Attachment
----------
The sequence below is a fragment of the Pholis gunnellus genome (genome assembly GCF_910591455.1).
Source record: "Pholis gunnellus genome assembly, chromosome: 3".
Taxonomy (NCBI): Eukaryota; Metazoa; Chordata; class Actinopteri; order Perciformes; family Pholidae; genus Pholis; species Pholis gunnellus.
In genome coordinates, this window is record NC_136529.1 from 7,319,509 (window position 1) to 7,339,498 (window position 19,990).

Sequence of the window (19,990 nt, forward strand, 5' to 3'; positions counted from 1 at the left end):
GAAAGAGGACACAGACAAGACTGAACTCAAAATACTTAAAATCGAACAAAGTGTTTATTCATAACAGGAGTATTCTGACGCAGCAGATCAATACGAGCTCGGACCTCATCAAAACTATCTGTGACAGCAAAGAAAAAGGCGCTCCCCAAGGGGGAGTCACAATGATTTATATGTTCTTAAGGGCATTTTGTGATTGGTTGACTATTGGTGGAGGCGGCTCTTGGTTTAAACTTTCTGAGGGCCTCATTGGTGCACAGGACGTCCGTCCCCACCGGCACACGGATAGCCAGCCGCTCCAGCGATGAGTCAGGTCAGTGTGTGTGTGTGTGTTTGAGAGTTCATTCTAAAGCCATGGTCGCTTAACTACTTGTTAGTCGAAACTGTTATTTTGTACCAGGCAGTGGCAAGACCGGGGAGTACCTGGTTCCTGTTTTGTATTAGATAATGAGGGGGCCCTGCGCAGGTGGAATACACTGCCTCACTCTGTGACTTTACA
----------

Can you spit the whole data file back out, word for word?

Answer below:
The sequence below is a fragment of the Pholis gunnellus genome (genome assembly GCF_910591455.1).
Source record: "Pholis gunnellus genome assembly, chromosome: 3".
Taxonomy (NCBI): Eukaryota; Metazoa; Chordata; class Actinopteri; order Perciformes; family Pholidae; genus Pholis; species Pholis gunnellus.
In genome coordinates, this window is record NC_136529.1 from 7,319,509 (window position 1) to 7,339,498 (window position 19,990).

Sequence of the window (19,990 nt, forward strand, 5' to 3'; positions counted from 1 at the left end):
GAAAGAGGACACAGACAAGACTGAACTCAAAATACTTAAAATCGAACAAAGTGTTTATTCATAACAGGAGTATTCTGACGCAGCAGATCAATACGAGCTCGGACCTCATCAAAACTATCTGTGACAGCAAAGAAAAAGGCGCTCCCCAAGGGGGAGTCACAATGATTTATATGTTCTTAAGGGCATTTTGTGATTGGTTGACTATTGGTGGAGGCGGCTCTTGGTTTAAACTTTCTGAGGGCCTCATTGGTGCACAGGACGTCCGTCCCCACCGGCACACGGATAGCCAGCCGCTCCAGCGATGAGTCAGGTCAGTGTGTGTGTGTGTGTTTGAGAGTTCATTCTAAAGCCATGGTCGCTTAACTACTTGTTAGTCGAAACTGTTATTTTGTACCAGGCAGTGGCAAGACCGGGGAGTACCTGGTTCCTGTTTTGTATTAGATAATGAGGGGGCCCTGCGCAGGTGGAATACACTGCCTCACTCTGTGACTTTACA